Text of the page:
Dark Moon; Practice in Public at Penn Museum
Saturday, April 20th from 11-1 pm
On Saturday, April 20th Shannon Murphy and collaborators Danielle Currica, Patricia Dominguez, Beau Hancock, Marisa Illingworth, Megan Quinn, William Robinson, Steve Surgalski, Michele Tantoco, and Sara Yassky will hold a public practice at Penn Museum.
These practices question our perception of being alone and together. To practice in such a public way, alongside the patrons of Penn Museum, will allow us to renegotiate this relationship: we are never completely alone, yet coming together is always more complicated than expected. These developed dance practices frame a collective differentiation, a way of being together, thinking together, feeling together. The work reveals the labor of connection and potentializes relationships that do not hide this labor but rather amplify it.
The performance is free with admission to the museum.
The performance will be located in and around the Rotunda.
May 10 and11th
Dark Moon is a performance practice that has been developed by Shannon Murphy and her collaborators Danielle Currica, Patricia Dominguez, Beau Hancock, Marisa Illingworth, Megan Quinn, William Robinson, Steve Surgalski, Michele Tantoco, and Sara Yassky.
6:30 - 7:00 PM Pre-Show Gathering
- Come have a cup of tea, look at materials that evidence our processes such as mind maps, scores, images, and reflections. You can also listen to the meditation that we engage before every practice.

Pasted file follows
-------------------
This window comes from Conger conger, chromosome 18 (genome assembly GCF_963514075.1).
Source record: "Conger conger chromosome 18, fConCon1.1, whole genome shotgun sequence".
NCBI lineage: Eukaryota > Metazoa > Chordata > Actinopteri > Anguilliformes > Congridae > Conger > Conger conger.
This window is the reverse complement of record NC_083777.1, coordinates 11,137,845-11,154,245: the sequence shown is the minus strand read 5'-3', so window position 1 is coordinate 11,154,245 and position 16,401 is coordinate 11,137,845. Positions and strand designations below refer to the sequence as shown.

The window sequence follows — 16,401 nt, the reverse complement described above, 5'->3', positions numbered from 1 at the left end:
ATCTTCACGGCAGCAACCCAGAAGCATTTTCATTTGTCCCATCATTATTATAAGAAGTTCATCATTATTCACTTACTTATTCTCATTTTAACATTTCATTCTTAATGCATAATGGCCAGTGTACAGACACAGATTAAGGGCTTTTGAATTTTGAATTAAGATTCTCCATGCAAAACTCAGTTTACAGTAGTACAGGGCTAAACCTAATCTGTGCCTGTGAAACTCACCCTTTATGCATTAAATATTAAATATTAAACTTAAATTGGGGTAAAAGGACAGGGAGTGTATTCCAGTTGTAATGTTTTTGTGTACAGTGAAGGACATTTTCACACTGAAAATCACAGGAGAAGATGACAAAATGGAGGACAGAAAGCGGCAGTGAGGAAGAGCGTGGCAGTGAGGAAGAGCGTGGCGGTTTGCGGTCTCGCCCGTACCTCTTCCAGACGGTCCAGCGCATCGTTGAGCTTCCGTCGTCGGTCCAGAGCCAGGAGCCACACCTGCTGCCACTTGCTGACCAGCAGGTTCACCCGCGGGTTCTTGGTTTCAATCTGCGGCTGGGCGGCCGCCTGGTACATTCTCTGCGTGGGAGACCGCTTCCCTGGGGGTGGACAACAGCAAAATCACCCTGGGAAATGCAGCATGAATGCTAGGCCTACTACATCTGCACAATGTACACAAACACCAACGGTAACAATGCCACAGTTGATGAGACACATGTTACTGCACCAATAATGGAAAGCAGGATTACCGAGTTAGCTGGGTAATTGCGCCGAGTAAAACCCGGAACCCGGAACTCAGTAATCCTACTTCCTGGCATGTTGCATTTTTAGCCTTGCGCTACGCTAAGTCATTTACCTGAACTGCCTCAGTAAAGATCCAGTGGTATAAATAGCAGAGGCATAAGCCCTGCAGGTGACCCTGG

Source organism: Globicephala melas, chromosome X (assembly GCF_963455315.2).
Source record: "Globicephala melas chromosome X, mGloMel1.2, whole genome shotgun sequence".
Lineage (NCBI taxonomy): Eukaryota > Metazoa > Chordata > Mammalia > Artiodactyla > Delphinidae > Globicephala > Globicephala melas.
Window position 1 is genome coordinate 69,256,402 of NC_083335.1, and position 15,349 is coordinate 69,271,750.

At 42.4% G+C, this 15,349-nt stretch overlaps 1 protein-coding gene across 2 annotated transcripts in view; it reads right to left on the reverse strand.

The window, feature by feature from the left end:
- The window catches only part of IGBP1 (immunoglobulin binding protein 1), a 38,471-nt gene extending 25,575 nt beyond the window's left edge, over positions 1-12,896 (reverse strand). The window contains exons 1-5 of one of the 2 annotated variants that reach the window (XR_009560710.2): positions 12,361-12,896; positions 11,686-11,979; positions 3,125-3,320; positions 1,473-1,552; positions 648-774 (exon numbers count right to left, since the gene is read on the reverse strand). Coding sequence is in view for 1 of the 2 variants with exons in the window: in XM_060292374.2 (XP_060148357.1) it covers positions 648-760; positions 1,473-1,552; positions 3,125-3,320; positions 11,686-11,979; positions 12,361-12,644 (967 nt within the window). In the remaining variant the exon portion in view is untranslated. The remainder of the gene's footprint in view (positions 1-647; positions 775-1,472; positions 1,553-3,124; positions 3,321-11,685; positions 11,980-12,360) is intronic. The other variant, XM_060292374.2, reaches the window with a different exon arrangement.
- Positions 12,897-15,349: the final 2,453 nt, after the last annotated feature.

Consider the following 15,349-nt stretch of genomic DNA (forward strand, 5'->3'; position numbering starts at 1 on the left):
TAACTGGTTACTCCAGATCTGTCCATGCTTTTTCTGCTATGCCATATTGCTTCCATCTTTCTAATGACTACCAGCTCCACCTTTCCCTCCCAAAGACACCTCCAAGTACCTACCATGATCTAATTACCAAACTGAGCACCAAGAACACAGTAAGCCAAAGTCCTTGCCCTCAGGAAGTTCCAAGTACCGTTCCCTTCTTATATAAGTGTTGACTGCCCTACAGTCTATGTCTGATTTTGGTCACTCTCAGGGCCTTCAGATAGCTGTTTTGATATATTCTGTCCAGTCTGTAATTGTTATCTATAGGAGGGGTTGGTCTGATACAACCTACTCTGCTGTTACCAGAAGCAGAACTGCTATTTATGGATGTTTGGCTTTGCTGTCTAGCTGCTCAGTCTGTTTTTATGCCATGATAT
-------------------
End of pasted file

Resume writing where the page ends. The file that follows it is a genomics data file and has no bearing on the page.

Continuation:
7:00-8:30 Performance Practice
- The performance will begin promptly at 7:00 pm. Seating will be in the round. Please contact me about accessibility needs.
Location: Archedream Studio
543 industrial park drive Yeadon, PA
Tickets are $15
$10 for students and PhiladelphiaDance.org members. (Please bring your card with you)
More about Dark Moon:
Are we alone or together? Questioning the permeability of solidarity, Dark Moon is a place for us to explore our differentiated selves. Activating imaginative environments to thrive in, we work to find, feel, and care for one another. The labor of this support is demonstrated and amplified. We dance to locate differentiated collectivity. We carry and hold each other up and set each other down. We frame the mundane, memorializing a moment that might otherwise be overlooked. We are asking ourselves to look again, to abandon the familiar, and move closer to one another. We invite you to to do the same.
The performance practice is about an hour and a half. Run times vary as the score is emergent from the performers each night. Steve Sugalski's live composition can get loud at times. We will provide earplugs for those who might be sensitive to loud music.
These images are made to explore yet another way that we might see one another.